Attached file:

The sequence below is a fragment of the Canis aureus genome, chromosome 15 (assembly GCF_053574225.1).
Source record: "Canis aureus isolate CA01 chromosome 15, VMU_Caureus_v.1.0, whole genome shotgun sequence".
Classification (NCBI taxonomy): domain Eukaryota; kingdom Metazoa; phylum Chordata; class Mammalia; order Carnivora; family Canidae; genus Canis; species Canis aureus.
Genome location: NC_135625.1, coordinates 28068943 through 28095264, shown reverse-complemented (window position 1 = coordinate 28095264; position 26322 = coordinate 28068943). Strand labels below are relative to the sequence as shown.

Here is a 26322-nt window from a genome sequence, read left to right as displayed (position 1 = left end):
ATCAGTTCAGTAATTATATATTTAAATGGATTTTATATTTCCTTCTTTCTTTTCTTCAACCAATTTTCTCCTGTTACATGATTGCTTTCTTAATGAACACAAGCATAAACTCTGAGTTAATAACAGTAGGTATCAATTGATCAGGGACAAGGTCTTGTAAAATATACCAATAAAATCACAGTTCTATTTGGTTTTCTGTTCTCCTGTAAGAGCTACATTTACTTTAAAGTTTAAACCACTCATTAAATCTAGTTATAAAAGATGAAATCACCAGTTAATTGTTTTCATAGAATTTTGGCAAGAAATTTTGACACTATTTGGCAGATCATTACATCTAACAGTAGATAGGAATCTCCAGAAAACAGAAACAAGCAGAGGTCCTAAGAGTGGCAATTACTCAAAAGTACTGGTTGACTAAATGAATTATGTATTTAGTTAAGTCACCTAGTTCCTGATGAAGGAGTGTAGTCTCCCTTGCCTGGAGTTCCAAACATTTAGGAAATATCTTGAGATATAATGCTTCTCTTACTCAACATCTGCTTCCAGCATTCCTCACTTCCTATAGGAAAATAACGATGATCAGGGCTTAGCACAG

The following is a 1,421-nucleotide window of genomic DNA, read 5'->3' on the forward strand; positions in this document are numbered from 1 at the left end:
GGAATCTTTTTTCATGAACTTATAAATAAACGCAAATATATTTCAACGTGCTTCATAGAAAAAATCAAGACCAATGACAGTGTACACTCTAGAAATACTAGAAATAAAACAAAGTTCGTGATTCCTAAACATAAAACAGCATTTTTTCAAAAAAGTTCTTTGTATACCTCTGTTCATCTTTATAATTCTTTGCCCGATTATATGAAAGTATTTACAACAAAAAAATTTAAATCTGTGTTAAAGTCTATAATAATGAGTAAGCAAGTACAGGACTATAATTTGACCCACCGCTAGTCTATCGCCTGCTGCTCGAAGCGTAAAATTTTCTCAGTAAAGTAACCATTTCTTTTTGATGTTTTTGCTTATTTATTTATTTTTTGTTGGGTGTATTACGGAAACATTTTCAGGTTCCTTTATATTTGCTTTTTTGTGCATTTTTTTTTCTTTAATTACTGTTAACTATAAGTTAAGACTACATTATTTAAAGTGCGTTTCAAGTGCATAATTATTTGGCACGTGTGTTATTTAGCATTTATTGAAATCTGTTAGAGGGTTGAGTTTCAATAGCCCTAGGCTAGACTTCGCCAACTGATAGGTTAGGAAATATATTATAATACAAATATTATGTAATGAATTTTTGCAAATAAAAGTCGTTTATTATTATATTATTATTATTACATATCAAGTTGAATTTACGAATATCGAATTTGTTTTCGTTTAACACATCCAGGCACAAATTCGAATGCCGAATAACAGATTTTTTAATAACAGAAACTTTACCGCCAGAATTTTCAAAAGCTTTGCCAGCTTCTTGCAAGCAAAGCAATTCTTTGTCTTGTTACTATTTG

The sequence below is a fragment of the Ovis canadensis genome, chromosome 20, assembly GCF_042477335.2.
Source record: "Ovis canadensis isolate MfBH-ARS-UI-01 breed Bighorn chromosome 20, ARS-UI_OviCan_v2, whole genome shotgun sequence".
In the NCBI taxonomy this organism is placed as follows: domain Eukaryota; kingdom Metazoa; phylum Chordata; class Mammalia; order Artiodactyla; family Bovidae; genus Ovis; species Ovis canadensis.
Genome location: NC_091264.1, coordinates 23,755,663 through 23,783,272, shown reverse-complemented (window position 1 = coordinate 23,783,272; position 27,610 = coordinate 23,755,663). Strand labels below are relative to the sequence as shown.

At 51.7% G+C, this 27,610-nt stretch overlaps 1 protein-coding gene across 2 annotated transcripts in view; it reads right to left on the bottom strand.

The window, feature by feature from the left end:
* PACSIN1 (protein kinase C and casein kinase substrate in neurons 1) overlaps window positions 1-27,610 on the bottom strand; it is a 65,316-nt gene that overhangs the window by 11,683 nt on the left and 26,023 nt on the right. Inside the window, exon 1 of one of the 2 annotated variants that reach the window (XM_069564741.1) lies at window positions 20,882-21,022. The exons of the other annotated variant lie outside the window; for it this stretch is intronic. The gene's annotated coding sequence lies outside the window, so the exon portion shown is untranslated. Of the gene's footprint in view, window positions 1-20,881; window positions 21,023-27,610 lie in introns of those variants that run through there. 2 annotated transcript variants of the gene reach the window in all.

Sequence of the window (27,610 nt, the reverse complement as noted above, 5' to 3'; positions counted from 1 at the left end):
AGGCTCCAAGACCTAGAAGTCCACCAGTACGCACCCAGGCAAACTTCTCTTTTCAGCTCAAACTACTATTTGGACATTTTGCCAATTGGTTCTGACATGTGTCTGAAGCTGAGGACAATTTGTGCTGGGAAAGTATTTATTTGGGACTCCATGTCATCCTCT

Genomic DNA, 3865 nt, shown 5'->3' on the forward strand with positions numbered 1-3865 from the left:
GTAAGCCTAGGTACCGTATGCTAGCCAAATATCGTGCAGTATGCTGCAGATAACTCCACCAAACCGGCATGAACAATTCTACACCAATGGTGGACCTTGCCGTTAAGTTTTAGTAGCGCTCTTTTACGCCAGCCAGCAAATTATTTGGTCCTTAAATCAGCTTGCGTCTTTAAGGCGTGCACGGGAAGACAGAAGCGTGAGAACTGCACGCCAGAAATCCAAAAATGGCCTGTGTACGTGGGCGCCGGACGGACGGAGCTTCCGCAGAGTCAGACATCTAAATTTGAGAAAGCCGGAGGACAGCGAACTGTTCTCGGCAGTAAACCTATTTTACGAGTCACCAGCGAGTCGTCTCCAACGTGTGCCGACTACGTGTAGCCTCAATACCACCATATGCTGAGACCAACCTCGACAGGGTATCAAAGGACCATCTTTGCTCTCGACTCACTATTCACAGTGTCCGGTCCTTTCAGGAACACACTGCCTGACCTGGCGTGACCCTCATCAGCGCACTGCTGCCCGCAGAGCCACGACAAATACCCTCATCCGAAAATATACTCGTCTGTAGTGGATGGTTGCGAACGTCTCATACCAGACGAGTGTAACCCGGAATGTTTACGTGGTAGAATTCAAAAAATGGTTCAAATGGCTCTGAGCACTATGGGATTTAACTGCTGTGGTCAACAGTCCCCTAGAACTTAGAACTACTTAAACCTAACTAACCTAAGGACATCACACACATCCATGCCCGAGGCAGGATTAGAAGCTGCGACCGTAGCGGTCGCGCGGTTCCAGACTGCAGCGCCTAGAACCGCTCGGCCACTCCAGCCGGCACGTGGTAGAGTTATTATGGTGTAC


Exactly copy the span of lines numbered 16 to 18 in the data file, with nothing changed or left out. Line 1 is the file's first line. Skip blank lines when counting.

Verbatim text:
Sequence of the window (27,610 nt, the reverse complement as noted above, 5' to 3'; positions counted from 1 at the left end):
AGGCTCCAAGACCTAGAAGTCCACCAGTACGCACCCAGGCAAACTTCTCTTTTCAGCTCAAACTACTATTTGGACATTTTGCCAATTGGTTCTGACATGTGTCTGAAGCTGAGGACAATTTGTGCTGGGAAAGTATTTATTTGGGACTCCATGTCATCCTCT

Genomic DNA, 3865 nt, shown 5'->3' on the forward strand with positions numbered 1-3865 from the left: